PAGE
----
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  • Randy Ellison

Post Traumatic Growth: A New Direction

by Randy Ellison

Consultant, speaker, author, victim's advocate and activist

We’ve all heard of Post Traumatic Stress Disorder. It refers to changes in the brain and our functioning after an experience of extreme trauma. It can actually change our genes and the wiring of our brains. Military veterans and survivors of physical and sexual assault are common victims of PTSD. The new buzz phrase is “trauma informed treatment” for survivors of sexual and gender based violence. It is important to understand how trauma affects the brain to understand what the survivor is experiencing.

We also read things like the Adverse Childhood Experiences Study (ACE) or a book like Scared Sick, by Robin Carr-Morse to learn what devastating health issues may befall survivors of child abuse. I know, I have experienced many of those outcomes! I have also had survivors get mad at me for sharing the ACE Study with them. I hear, “Thanks a lot buddy, now I know how miserable my life will continue to be.”

But there is more to surviving trauma than the negative ways it changes us. There can be very positive outcomes. I have recently become aware of a new field of study called Post Traumatic Growth, a name coined by two researchers from University of North Carolina, Dr Richard Tedeschi and Dr Lawrence Calhoun. Now Jim Rendon explores their theories in the recent book Upside: The New Science of Post-Traumatic Growth.

Talk about a dichotomy; one is a painful disorder and the other an awakening, and they are both supposed outcomes of trauma. What? As it turns out, scientists are finally discovering that people who put a lot of effort into healing from trauma often grow in surprising ways.

As we begin healing, most of us start from a place of hurt, anger and often despair. We know that severe trauma is held emotionally in our minds and has no language, so that when we first tell or write our story, it give us words to help understand what happened to us. That is where most survivors begin and every one I know tells me that just telling their story helps them heal.

That process of speaking, writing and going to counseling is exactly what results in Post Traumatic Growth in many people. The amount of introspection and rumination of one’s life while healing often changes how we see ourselves, and our place in the world. For me, I had to find a way to put meaning into my life after all the pain and dysfunction.

Dr Tedeschi compares a traumatic event to an earthquake that damages a building. The challenge is to see the opportunity presented by this seismic event. “In the aftermath of the earthquake, why not build something better? Don’t just live beneath the rubble, don’t just build the same old building that you had before….”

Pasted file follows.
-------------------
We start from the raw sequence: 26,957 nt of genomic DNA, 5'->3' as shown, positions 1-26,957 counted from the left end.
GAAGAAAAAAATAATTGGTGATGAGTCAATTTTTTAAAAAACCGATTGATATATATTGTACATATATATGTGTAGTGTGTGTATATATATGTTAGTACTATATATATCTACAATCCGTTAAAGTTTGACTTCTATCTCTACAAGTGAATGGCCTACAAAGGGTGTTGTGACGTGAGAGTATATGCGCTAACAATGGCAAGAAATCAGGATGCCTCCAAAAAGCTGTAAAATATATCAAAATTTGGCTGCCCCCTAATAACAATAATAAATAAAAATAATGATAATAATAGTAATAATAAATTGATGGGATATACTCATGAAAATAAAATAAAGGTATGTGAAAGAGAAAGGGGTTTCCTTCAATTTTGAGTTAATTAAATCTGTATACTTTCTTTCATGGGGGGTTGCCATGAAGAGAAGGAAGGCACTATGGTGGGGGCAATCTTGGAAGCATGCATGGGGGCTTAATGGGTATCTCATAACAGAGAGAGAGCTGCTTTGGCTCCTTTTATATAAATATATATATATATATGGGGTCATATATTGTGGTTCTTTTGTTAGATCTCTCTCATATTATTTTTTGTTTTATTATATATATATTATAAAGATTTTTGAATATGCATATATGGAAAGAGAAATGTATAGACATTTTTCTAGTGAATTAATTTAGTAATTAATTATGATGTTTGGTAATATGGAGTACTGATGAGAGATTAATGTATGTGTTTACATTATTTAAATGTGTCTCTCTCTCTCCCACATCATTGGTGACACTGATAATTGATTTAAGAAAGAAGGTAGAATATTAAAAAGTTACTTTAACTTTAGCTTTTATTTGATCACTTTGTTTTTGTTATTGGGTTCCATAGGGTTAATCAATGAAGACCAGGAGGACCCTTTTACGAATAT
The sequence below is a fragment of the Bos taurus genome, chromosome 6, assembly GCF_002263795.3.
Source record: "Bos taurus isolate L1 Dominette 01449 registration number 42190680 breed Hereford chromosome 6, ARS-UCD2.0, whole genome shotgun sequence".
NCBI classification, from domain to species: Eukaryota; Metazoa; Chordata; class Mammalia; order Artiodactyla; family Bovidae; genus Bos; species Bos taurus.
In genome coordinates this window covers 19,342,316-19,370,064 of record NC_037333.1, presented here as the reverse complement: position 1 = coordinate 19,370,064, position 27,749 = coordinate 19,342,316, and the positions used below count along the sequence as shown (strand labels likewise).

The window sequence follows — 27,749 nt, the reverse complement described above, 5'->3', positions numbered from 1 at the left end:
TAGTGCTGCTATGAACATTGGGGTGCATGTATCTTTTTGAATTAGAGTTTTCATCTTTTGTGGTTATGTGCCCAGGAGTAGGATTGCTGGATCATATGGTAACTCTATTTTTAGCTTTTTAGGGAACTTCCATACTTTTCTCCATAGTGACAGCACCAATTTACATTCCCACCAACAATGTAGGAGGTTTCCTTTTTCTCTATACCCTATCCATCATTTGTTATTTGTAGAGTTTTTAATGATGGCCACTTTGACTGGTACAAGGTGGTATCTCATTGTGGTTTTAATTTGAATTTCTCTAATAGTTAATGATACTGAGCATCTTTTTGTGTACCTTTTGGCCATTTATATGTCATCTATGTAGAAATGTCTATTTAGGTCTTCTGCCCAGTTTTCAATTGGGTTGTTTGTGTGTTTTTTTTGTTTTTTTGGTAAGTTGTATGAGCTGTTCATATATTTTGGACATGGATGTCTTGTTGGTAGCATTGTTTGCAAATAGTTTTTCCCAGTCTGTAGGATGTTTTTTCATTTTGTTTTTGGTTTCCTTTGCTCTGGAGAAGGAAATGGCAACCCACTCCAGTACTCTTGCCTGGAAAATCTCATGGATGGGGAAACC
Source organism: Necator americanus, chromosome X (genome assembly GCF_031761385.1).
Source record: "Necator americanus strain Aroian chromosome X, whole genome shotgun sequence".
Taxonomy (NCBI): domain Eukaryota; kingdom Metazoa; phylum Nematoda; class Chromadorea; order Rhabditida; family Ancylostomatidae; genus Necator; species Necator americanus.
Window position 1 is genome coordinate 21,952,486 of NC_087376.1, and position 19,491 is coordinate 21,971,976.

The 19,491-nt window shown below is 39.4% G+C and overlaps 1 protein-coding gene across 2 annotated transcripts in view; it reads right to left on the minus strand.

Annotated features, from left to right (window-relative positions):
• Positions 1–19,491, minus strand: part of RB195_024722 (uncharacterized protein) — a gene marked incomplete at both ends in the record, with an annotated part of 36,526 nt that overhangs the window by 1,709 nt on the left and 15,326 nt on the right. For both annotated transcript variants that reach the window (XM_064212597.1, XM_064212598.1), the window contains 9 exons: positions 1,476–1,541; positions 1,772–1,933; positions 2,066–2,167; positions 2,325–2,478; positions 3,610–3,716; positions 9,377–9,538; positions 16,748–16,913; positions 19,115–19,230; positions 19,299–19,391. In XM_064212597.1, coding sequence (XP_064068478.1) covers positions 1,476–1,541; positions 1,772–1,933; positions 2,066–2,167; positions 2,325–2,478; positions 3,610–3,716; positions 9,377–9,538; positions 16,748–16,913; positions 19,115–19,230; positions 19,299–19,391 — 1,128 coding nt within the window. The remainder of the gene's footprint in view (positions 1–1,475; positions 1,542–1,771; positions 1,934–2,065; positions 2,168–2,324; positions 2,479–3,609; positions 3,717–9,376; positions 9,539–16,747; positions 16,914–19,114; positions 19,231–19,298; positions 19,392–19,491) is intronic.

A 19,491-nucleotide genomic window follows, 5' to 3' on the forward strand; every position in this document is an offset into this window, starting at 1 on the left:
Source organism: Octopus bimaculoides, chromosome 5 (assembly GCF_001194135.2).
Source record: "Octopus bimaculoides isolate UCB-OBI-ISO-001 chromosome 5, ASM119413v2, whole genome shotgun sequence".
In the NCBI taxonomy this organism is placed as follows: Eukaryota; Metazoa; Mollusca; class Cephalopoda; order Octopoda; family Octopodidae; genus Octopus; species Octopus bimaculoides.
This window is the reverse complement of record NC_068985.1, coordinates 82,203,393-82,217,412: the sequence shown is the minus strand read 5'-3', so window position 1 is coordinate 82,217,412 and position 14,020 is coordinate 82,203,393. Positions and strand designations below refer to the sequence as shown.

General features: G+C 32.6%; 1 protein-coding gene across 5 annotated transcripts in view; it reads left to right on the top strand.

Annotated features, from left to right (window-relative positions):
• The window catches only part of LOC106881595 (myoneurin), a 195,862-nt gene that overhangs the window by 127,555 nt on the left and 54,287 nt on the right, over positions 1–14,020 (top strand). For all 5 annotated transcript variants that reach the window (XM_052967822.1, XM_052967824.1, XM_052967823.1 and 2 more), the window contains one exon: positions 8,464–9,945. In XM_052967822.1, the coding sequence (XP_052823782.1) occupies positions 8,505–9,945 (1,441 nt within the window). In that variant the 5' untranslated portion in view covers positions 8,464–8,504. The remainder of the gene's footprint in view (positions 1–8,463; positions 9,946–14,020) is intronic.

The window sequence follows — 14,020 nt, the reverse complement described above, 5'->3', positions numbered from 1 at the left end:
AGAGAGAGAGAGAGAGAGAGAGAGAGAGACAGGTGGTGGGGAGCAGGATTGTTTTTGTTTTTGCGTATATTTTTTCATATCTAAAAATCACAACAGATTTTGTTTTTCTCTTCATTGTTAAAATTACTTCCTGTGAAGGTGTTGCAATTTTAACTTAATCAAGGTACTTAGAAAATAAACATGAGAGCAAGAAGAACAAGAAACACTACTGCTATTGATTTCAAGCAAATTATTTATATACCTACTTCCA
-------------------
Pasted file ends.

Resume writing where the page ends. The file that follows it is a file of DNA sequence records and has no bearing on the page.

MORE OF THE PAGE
He describes 5 factors of post traumatic growth:

  1. Personal Strength (feeling personally stronger)

  2. Appreciation of life

  3. Relating to others in new ways (intimacy, compassion, showing up)

  4. New possibilities for life

  5. Spiritual change or growth

I have often wondered why I find survivors to be such amazing people. Many either work for, or started organizations that exist to prevent abuse or support other survivors. Now I see that it as an outcome of growth from their healing process. "With post-traumatic growth, a person who has faced difficult challenges doesn't just return to baseline, which is what happens with resilience," explains Tedeschi. "They change in fundamental, sometimes dramatic, ways."

“For a seed to achieve its greatest expression, it must come completely undone. The shell cracks, it’s insides come out and everything changes. To someone who doesn’t understand growth, it would look like complete destruction.” Cynthia Occelli

So to those of you out there who are just beginning your healing or wonder, “What comes next?”, think about the fact that often, new life comes because of the catastrophe, and it is not just course correction, but an entirely new direction.


Consultant, speaker, writer and author of the book Boys Don’t Tell: Ending the Silence of Abuse, Randy Ellison is a child sexual abuse victim’s advocate and an activist promoting legislative and cultural change working with local, state and national organizations. He addresses abuse prevention and healing for survivors from a survivor’s perspective. He is the author of over 180 articles on child sex abuse and, besides local and national media interviews, Randy is the subject of several documentaries, including Pursuit of Truth. Randy began his activism as one of Oprah’s 200 Men, male survivors of child sex abuse.

Randy is a member of the Oregon Attorney General’s Sexual Assault Task Force. He maintains a website for survivors.


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